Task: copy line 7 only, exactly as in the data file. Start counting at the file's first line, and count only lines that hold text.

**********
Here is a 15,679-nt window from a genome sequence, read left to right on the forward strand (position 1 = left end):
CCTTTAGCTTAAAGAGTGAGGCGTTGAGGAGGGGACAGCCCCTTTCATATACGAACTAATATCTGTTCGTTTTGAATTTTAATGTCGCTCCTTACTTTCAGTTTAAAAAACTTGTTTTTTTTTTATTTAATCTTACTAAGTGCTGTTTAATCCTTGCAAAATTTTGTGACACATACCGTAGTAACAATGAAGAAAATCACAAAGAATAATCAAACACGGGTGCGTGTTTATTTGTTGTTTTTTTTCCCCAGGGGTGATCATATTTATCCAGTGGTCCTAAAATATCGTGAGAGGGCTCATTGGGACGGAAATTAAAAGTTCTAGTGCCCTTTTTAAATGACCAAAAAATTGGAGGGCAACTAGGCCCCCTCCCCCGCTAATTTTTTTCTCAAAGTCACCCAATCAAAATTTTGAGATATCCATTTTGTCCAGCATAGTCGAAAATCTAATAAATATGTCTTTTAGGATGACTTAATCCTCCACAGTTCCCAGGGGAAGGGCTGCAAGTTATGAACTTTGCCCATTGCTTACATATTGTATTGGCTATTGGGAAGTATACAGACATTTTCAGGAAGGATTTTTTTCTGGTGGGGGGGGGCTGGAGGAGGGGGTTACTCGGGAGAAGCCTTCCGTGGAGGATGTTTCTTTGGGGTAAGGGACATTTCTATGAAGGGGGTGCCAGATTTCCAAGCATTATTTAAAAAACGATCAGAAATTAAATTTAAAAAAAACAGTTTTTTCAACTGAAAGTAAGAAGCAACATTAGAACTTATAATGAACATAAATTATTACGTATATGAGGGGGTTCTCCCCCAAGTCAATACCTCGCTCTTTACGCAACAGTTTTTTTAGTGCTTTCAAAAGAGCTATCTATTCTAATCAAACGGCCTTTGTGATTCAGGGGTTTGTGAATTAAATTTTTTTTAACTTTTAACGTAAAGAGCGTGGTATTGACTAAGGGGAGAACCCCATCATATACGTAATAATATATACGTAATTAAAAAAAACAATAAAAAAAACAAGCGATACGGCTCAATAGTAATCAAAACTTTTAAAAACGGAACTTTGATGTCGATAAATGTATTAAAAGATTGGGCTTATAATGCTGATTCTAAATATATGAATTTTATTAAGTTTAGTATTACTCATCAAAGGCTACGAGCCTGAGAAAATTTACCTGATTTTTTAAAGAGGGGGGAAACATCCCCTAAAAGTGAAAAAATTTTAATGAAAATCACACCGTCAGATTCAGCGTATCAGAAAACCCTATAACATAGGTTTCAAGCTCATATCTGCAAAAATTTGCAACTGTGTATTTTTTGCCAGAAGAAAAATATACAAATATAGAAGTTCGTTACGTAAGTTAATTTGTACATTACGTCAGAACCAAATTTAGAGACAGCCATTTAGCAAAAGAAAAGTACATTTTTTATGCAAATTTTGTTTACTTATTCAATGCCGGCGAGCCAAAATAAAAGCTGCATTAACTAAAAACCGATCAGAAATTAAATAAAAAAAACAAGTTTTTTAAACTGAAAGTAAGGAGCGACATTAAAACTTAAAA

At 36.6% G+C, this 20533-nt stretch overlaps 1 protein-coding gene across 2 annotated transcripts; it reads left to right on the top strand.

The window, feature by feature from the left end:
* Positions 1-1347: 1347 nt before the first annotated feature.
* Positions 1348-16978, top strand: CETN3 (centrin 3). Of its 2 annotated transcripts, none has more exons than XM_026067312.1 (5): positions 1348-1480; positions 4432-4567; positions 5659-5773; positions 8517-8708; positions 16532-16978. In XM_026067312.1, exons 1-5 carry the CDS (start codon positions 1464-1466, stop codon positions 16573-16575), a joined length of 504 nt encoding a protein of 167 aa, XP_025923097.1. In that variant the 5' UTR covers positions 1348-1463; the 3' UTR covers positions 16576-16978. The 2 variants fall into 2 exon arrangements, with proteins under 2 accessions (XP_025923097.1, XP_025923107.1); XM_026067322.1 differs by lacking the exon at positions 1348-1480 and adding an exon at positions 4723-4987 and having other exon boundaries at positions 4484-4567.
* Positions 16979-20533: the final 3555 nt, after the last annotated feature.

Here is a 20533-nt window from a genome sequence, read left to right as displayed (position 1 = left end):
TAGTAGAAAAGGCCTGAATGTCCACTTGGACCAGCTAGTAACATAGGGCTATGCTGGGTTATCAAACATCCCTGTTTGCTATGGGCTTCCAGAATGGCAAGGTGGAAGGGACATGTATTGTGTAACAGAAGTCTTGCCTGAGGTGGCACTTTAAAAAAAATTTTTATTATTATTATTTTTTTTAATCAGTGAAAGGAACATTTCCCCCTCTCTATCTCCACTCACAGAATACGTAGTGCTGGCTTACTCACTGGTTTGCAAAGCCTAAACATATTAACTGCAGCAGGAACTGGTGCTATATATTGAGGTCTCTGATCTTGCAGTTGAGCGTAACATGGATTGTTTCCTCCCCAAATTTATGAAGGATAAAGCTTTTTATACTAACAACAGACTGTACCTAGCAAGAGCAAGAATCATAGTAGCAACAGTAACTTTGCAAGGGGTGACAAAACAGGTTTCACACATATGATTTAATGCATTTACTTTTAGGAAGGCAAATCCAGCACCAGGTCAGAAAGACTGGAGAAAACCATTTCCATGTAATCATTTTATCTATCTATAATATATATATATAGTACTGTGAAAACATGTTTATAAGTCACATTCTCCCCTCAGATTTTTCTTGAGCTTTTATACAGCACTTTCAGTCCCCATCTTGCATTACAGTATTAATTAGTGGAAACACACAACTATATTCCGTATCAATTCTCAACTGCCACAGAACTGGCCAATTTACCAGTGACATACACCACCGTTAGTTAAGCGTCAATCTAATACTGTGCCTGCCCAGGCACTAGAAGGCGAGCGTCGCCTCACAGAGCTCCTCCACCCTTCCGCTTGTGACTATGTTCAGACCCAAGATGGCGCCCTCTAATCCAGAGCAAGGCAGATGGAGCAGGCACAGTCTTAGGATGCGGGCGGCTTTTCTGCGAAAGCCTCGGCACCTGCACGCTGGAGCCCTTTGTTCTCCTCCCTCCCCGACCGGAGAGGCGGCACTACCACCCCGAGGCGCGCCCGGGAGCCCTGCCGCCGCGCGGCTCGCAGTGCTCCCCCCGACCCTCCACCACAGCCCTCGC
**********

* Positions 16979-20533: the final 3555 nt, after the last annotated feature.